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2015-2019 Subaru Outback

2015 • 2016 • 2017 • 2018 • 2019

subaru outback

In a nutshell: This article is an overview of your Outback's audio system and its upgrade options. Use our vehicle selector to find the gear that will fit your Subaru. 

Overview of the Subaru Outback

The fifth-generation Subaru Outback is an evolution, not a revolution, which is exactly what Subaru intended it to be. Subaru owners know what they like and Subaru's designers know that, so the Gen 5 car is a new and improved take on the Gen 4, not a crunchier version of a Chevy Tahoe or something. 

There are tons of differences inside and out, of course, but they're subtle. Subaru fans will recognize them instantly, but if you replace your Gen 4 with a Gen 5 in the same color, most of your neighbors won't even notice. And if you're like many Subaru owners we know, that'll suit you just fine. 

It's what's inside that counts, of course, and that includes a good stereo system. Like most recent Subarus, this Outback's factory stereo systems are reasonably okay, but that's about all. If you're ready to improve your car’s audio performance, you really should install an aftermarket receiver and speakers. It's easier than you think and the results will be worth it.

subaru outback factory radio

The Gen-5 Outback was offered with three different stock receivers (Crutchfield Research Photo)

Factory stereo system

This Outback was available with two basic stereo systems. The base system starts with an AM/FM/SiriusXM/CD and plays through six speakers. The top-shelf Harman Kardon system sports an AM/FM/SiriusXM/HD/CD receiver with 12 speakers in eight locations. Both systems include USB and AUX inputs in the lower dash storage compartment. You’ll lose that AUX input when you replace the radio, but it’s easy enough to find receivers that have AUX and USB inputs in much more convenient locations.

As for the stock receivers, there were three of them during this Outback’s production run. The base receiver was a 6.2" model, and the upgrades were 7" at first, then an 8" model from 2018-up. Interestingly enough, the replacement process is pretty much the same for all three.

You can replace the stock receiver with a wide range of single-DIN (2" tall) or double-DIN (4" tall) aftermarket models, and when you buy the new receiver from us, you’ll save money on the dash kit and wiring harness adapter needed to make the swap. The kits and harnesses will vary depending on the system you’re starting with, so it’s a good idea to talk to a Crutchfield Advisor before you order. We’ll make sure you get exactly what you need.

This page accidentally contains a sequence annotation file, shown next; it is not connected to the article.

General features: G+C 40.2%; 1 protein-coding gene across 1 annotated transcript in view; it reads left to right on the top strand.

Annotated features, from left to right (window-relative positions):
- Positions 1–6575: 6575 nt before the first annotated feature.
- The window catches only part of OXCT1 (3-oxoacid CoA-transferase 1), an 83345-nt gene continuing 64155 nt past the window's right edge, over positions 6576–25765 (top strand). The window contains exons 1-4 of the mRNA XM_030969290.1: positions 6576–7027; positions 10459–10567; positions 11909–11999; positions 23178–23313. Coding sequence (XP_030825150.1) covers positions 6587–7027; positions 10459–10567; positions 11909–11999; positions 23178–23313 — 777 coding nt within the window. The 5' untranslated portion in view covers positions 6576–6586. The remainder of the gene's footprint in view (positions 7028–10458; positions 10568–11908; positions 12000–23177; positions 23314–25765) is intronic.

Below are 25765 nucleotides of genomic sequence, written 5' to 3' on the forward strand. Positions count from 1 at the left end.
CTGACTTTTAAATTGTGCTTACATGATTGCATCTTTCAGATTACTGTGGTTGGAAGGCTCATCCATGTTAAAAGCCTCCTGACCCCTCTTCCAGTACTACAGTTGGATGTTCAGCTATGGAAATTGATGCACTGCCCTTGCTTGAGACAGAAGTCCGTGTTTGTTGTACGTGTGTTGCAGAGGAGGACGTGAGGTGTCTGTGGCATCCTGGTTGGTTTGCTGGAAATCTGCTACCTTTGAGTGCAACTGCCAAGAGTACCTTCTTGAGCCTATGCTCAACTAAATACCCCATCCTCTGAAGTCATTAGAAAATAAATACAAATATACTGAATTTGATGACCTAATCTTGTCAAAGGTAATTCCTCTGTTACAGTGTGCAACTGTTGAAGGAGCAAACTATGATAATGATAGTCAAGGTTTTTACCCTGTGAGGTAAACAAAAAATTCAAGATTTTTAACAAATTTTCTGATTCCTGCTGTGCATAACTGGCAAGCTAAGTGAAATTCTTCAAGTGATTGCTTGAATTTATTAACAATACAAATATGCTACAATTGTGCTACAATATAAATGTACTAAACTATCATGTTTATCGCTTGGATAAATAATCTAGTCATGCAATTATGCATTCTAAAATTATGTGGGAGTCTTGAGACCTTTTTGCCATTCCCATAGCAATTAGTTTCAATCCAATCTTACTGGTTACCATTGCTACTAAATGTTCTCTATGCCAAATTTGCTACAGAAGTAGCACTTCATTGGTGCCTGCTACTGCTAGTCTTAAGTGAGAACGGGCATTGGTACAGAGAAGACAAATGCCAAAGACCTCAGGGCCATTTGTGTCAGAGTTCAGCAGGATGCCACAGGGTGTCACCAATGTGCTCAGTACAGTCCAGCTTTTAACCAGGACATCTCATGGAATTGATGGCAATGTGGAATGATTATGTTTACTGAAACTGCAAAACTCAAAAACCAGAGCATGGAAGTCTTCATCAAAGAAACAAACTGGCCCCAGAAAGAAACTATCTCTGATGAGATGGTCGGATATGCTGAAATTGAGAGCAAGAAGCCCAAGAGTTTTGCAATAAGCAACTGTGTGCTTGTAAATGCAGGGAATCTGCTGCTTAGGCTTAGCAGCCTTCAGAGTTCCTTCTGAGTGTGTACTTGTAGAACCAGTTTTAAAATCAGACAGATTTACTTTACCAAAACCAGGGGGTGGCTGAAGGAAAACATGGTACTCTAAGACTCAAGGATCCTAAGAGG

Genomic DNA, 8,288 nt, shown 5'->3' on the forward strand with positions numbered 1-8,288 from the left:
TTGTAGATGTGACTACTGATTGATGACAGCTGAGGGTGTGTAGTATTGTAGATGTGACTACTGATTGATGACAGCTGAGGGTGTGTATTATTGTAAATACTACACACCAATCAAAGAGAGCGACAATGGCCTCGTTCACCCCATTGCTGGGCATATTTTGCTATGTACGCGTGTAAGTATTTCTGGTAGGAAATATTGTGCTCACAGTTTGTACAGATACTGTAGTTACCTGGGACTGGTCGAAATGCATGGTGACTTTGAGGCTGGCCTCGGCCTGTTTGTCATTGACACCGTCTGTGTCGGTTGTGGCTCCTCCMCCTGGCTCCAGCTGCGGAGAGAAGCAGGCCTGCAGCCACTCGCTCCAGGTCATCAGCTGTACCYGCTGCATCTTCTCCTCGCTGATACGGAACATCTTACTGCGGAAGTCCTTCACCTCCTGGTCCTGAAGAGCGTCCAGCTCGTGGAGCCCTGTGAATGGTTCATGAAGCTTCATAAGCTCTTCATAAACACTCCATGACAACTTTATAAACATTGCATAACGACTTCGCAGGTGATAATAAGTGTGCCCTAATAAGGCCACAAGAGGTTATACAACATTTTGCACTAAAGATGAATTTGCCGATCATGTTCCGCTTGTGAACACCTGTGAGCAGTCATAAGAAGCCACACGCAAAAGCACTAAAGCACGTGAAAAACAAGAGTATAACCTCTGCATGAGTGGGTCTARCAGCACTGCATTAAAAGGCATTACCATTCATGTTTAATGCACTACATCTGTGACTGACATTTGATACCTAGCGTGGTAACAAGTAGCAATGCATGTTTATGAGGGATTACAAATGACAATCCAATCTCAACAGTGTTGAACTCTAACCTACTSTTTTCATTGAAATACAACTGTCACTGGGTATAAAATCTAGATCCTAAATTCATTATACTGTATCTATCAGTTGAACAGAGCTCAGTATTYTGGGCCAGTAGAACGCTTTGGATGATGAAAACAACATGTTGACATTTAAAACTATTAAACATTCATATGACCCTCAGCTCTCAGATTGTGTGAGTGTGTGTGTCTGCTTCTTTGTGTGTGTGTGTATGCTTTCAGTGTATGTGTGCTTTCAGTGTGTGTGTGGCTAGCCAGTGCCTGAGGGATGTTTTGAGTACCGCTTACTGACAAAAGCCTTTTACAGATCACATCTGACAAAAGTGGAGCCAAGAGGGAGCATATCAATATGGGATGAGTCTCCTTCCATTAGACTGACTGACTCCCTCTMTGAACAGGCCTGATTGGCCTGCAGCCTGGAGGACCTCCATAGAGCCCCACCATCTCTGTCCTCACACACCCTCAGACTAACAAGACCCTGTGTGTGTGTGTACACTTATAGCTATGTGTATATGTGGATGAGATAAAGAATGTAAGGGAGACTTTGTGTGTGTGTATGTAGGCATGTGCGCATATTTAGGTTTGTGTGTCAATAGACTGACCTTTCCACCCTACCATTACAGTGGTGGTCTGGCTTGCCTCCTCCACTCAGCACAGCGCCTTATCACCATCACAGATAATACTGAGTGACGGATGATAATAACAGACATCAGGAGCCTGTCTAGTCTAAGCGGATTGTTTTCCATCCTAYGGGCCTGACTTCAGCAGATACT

The Harman Kardon system found in 2018-up Outbacks is a wee bit complicated, but it's not too bad. There is a wiring harness available, but you’ll still need to bypass the factory amplifiers by running speaker wires from your new stereo to each speaker. On the upside, your Crutchfield stereo purchase includes free tech support for the life of your gear, so if you have questions (and you very well might), just give us a call. Then again, the stock HK system doesn’t sound awful as-is, so there’s nothing wrong with keeping it for a little while, at least.

subaru outback radio removal

No matter which factory radio you have, the removal process is basically the same (Crutchfield Research Photo)

Removing your Outback's factory radio

Whichever receiver you’re removing, the process is, as we said, pretty much the same for all of them and it’s not that difficult.

You’ll start by prying out the center dash vent assembly to release seven retaining clips. Disconnect the harness, remove the assembly, and then remove the two exposed Phillips screws. Next, you’ll pry off the lower climate control trim panel to release four clips (two on 2018-up cars) and remove the trim panel. That’ll expose another pair of Phillips screws, which you’ll need to remove.

Detailed stereo and speaker removal instructions

MasterSheet image
With step-by-step disassembly instructions and plenty of up-close, detailed photos, our exclusive Crutchfield MasterSheet™ takes the guesswork out of removing the factory stereo and speakers. It's free with your Crutchfield order, or you can purchase one separately for just $9.99.

Pry out the climate control panel to release the retaining clips, then disconnect harness and remove the climate control panel. Next, you’ll remove yet another pair of Phillips screws. With that, you’ll pull the receiver towards the rear of the vehicle (there are retaining clips on the 8" receiver, so mind those), disconnect the harnesses and remove the receiver. Be sure to keep all those screws handy, because you’ll need them to put the dash back together once you’ve tested the new receiver to make sure everything’s working properly.

Tools needed: Panel tool, Phillips screwdriver

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subaru outback aftermarket radio installed

Here's what a new double-DIN receiver looks like installed. The sleek-looking dash kit is available at a discount with your Crutchfield stereo purchase (Crutchfield Research Photo)

Removing the factory speakers

The Outback's speakers aren't too hard to work with, so replacing them is a great way to improve your sound even if you don't want to install a new stereo.

subaru outback center dash speaker

Removing and replacing the Harman Kardon center dash speaker is pretty simple, really (Crutchfield Research Photo)

Removing the Outback’s center dash speaker

The Harman Kardon system’s 3-1/2" center dash speaker is generally easy to deal with. Just pry up the grille to release nine clips, then set the grille aside and remove the two Phillips screws that secure the speaker.

No wiring harness adapter is available for this location, so you’ll want to use a set of Posi-Products connectors to connect the new speakers to the factory wiring. You can also splice or solder, if that’s your preference, but the connectors are a ton easier. 

Note: Some 3-1/2" speakers do not come with speaker wire, so you might need to order that (and maybe some quick-slide connections) to tap into the Posi-Products connectors and the factory wiring. Your Crutchfield advisor can help with this.

Tools needed: Panel tool, Phillips screwdriver

subaru outback corner dash speaker

There are two varieties of corner dash speakers, and both are easy to remove and replace (Crutchfield Research Photo)

Removing the Outback’s corner dash speakers

The 3-1/2" dash tweeters are located underneath grilles in either dash corner. They’re wired in parallel with the front door speakers, so installing a set of component speakers is great way to go here. The base speakers are just tweeters, while the HK speakers have a woofer and tweeter mounted in tandem. The removal and replacement process is the same for both systems, though.